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Keywords

Deep vein thrombosis (DVT), Factor V Leiden (FVL), Hereditary thrombophilia (HT), Hormone replacement therapy (HRT), Pregnancy, Pulmonary embolism (PE), Surgery, Trauma, Venous thromboembolism (VTE)

 

Authors

  1. Morrow, Morgan DNP, AG-ACNP-BC, APRN, RNFA
  2. Lynch-Smith, Donna DNP, ACNP-BC, APRN, NE-BC, CNL

Abstract

Background: Factor V Leiden (FVL) is a hereditary thrombophilia, which causes the blood to be more hypercoagulable; in essence, the blood tends to clot more easily, especially under certain circumstances. It is the most common genetic mutation, causing thrombophilia in patients of white background. Patients that have FVL are at a higher risk to develop venous thromboembolism (VTE) after surgery and trauma.

 

Objective: The purpose of this review is to identify FVL as a risk factor, which may impede optimum acute cardiopulmonary management which may contribute to a longer length of stay (LOS) in the hospital.

 

Methods: This article is a systematic review of the literature involving research printed in peer-reviewed journals from 2015 to 2018. The University of Tennessee Health Science Center online library, PubMed, and Google Scholar were used for the literature search.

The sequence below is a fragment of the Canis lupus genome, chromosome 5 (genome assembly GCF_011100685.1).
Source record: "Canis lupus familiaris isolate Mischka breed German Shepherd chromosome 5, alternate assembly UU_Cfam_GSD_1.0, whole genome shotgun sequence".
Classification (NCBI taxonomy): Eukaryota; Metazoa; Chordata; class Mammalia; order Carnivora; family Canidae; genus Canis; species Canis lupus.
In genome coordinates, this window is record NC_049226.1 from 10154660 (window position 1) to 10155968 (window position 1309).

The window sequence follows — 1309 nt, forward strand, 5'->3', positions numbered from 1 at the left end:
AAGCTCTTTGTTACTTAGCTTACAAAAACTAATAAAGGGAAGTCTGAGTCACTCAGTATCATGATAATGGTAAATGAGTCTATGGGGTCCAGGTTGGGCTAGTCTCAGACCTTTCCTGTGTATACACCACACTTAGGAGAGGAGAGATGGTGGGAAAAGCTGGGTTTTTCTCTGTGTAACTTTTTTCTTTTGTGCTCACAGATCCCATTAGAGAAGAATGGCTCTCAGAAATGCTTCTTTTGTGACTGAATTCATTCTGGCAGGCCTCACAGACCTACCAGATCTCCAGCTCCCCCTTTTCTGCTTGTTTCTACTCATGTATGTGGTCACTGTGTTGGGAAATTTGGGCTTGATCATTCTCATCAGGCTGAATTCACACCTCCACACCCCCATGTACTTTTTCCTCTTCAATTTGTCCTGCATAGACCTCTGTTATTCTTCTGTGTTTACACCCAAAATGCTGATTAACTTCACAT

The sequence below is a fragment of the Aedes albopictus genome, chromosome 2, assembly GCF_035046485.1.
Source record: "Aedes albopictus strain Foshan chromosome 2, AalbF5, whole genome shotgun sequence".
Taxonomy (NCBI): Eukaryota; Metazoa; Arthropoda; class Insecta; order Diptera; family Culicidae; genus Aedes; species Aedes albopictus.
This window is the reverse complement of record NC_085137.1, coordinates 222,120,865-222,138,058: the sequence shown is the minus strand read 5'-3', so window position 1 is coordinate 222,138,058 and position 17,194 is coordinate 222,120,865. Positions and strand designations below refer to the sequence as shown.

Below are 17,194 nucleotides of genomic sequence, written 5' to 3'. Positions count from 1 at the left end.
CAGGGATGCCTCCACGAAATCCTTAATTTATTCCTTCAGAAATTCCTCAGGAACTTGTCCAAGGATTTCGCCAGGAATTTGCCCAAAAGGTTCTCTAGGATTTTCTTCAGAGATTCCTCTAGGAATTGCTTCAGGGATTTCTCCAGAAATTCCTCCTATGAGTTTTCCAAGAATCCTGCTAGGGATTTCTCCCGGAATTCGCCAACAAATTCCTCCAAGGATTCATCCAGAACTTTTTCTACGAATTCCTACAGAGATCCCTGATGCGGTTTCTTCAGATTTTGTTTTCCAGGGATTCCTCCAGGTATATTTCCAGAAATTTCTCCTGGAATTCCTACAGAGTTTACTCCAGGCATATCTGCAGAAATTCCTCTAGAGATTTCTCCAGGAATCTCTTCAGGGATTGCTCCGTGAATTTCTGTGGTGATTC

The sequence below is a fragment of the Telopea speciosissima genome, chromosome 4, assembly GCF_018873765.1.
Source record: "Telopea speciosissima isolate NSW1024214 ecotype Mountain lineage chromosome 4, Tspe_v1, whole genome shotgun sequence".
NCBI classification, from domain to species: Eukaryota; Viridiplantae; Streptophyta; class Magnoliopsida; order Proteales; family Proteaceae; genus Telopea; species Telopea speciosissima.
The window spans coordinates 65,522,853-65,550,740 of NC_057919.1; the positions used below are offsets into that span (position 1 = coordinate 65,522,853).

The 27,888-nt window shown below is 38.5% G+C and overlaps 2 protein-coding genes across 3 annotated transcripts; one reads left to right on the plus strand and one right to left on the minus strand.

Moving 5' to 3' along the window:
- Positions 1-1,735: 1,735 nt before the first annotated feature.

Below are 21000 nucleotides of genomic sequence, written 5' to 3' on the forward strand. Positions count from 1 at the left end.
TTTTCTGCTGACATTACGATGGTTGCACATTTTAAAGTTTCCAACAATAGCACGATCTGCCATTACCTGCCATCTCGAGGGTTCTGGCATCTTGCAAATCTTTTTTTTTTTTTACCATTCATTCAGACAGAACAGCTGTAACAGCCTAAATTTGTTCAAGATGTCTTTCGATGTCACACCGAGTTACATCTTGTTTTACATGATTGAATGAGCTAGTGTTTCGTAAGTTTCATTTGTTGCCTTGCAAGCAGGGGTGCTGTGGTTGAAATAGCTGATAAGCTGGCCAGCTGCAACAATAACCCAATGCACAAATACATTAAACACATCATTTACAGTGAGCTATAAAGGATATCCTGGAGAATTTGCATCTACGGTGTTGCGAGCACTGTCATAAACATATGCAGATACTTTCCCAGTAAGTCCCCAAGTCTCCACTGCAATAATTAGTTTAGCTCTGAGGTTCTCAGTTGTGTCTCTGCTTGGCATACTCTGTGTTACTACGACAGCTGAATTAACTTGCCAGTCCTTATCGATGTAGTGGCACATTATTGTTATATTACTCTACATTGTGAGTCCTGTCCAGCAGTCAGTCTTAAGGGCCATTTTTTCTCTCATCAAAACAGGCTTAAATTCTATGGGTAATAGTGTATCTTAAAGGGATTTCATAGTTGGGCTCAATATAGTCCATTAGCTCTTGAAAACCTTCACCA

Results: The results of this study determined that although FVL is in fact a risk factor, which may impede optimum acute cardiopulmonary management which may contribute to a longer LOS, management of VTE is no different for a person with FVL compared with those without FVL.

 

Conclusion: Factor V Leiden is a risk factor for the development of VTE, specifically deep vein thrombosis, in surgical, trauma, pregnant, and hormone replacement therapy patients, thus increasing LOS and recurrence of such events. Regardless of FVL status, management of VTE should be initiated promptly and discontinued when appropriate.